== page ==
Technology is Disrupting Doctor Communication With Patients
The last few years have seen a striking leap forward in the pace of technological innovation across many different fields. Medicine, for example, is experiencing quite a transformation. Parts of the doctor-patient relationship that have been constant for many years are now changing due to the disruption of new technology. The three biggest revolutions have all changed the way patients and doctors interact: electronic medical records, telemedicine, and new diagnostic technology. In this post, we’ll talk about these in detail and explain how they have changed the administration of medical care.
Electronic Medical Records
Electronic medical records, or EMRs, are a massive change to the way doctors and hospitals keep track of their patients. It is much more than just digitizing some paperwork. The EMR approach opens up many avenues for cooperation between doctors. For example, an EMR system lets primary care doctors share basic test results with specialists, letting them avoid duplicating work. When care is coordinated like this, the patient gets quicker, more responsive, and better treatment. Obama’s Affordable Care Act mandates that care providers have to start using EMR systems, so the way doctors communicate with each other and patients about test results and other information is about to change forever (source: http://www.hhs.gov/healthcare/facts/timeline/timeline-text.html).
Telemedicine is the concept of care over distance using technology to communicate. For example, a doctor talking to a patient over Skype when they are located miles apart is a modern form of telemedicine. As the name suggests, telemedicine is as old as the telephone, so this is not a new idea. However, the advent of high-quality video conferencing that is accessible to everyone, along with the presence of EMRs, means that doctors seeing their patients over the wires can get nearly as much information as an in-person doctor, so they can at least rule out some basic options in an emergency (source: http://www.americantelemed.org/about-telemedicine/what-is-telemedicine#.VgyHL5dWeFI).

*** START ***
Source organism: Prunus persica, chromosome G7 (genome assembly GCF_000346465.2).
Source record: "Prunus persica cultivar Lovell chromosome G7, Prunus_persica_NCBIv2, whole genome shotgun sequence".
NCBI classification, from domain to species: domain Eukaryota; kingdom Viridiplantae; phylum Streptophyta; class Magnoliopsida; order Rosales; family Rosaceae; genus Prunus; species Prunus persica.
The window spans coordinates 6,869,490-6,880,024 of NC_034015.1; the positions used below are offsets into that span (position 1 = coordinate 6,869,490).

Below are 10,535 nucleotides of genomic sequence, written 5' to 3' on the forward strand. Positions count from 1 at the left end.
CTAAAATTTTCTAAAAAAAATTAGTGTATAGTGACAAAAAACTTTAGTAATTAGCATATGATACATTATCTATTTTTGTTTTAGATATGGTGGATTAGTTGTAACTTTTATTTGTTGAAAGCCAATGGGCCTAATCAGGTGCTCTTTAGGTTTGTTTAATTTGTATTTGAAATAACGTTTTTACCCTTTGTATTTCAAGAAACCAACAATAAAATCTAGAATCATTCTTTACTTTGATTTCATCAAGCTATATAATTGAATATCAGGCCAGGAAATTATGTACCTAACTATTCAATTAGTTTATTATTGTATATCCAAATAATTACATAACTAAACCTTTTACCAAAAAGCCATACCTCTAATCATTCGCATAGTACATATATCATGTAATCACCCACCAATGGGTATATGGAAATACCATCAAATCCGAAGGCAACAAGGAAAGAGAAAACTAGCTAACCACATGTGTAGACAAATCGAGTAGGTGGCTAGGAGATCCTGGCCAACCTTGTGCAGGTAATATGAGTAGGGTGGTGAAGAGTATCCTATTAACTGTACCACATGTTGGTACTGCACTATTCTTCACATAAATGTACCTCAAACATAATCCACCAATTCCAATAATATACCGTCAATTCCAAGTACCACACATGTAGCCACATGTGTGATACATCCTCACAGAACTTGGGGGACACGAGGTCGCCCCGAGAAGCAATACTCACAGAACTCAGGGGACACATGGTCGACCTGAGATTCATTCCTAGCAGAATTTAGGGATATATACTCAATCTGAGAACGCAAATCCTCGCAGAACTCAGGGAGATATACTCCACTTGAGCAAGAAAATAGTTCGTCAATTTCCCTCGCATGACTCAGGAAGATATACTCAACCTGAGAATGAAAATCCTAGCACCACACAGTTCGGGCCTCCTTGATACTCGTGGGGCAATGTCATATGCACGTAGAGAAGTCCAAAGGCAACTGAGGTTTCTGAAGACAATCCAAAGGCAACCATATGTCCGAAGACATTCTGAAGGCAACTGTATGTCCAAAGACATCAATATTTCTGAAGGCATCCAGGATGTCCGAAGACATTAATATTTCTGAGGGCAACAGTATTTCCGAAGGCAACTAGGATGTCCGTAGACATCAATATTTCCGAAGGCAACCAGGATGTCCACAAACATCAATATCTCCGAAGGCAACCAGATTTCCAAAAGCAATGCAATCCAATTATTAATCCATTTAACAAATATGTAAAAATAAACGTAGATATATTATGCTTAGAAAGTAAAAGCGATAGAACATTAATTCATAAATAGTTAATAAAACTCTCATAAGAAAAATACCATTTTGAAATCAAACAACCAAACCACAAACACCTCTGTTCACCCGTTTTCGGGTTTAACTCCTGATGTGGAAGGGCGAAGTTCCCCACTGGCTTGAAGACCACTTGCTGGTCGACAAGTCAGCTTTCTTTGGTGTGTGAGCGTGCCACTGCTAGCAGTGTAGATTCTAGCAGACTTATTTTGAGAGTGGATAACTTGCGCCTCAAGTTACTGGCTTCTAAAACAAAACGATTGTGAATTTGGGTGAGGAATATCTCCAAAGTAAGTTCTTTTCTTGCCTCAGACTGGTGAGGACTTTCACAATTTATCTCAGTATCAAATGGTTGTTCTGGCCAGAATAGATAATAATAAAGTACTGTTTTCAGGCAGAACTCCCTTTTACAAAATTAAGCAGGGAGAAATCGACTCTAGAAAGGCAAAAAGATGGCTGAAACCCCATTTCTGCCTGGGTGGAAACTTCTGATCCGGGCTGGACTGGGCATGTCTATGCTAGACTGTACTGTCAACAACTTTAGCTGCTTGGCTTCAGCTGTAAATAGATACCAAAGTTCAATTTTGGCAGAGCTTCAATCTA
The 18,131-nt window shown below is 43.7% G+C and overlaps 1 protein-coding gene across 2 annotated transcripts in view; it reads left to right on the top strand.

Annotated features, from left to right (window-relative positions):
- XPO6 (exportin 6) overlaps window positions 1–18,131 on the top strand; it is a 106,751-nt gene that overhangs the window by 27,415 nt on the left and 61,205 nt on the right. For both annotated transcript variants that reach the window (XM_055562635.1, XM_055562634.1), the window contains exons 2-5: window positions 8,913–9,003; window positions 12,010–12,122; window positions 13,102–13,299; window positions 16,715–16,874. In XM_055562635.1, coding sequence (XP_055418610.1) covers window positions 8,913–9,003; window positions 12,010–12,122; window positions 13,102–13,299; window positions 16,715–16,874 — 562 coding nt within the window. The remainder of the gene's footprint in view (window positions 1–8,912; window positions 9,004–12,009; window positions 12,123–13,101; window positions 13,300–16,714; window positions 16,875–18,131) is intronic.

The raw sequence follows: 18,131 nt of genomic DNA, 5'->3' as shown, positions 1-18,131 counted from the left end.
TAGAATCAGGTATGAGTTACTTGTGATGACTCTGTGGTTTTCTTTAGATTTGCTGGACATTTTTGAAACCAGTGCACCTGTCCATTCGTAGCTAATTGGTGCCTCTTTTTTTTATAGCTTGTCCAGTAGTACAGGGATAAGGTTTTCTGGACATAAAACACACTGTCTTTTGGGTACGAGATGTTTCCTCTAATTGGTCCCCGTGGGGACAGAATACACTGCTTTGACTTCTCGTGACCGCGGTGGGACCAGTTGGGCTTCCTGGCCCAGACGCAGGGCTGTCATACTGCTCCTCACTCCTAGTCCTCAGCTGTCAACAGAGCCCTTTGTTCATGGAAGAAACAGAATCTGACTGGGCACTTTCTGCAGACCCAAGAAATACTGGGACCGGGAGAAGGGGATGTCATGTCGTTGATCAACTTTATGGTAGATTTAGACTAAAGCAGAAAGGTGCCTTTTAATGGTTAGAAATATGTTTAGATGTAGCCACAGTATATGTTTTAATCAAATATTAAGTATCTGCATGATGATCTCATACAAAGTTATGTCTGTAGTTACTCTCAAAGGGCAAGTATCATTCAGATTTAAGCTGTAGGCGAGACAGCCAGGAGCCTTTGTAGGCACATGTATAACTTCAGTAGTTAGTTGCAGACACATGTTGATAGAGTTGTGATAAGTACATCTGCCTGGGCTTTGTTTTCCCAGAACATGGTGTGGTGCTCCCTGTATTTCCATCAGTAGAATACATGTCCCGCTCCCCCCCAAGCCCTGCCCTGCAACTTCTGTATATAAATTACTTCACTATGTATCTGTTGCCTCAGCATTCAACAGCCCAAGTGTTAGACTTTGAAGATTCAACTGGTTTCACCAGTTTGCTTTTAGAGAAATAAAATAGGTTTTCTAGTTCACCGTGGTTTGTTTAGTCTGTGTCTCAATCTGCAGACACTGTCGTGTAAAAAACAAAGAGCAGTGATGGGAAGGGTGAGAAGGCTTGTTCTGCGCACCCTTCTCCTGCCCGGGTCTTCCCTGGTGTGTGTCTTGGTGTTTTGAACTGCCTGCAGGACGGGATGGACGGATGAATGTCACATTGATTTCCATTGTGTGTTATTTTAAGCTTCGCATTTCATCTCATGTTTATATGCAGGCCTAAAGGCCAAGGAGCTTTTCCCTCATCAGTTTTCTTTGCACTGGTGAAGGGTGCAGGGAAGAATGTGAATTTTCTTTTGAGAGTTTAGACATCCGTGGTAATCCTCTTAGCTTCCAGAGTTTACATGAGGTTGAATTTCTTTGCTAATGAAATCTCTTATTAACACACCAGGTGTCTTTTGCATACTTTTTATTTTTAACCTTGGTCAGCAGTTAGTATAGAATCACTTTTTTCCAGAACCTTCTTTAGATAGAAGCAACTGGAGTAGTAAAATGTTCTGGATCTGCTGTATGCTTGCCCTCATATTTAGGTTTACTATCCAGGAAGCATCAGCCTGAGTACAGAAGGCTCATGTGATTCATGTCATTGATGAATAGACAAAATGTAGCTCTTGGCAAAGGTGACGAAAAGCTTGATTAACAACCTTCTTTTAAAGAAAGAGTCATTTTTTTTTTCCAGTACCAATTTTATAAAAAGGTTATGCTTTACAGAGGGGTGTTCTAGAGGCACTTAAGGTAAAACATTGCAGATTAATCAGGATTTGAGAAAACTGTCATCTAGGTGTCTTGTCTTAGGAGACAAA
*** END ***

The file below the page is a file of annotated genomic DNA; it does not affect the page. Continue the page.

Technology is already improving the tools doctors use to make tests and carry out procedures. But now, with the rise of artificial intelligence, computers can actually help doctors make diagnoses. For example, IBM’s Watson can respond to questions in natural language, and it has more medical knowledge than any single human on the planet. Two years ago, it could already diagnose some forms of cancer with far more accuracy than human doctors (source: http://www.wired.co.uk/news/archive/2013-02/11/ibm-watson-medical-doctor). That will soon expand to more types of disease. Watson will be able to diagnose faster and more accurately than humans, and even at lower cost.
The next few years hold a lot of promise for medicine, as these and other technologies build on each other to form a connected network of advanced medical tools. This is not a static area- these technologies are just beginning to revolutionize the doctor-patient relationship. The tech boom is going to sweep away the way we used to look at medicine. Nobody knows what the end result will be, but one thing is for sure- it’s going to be very different.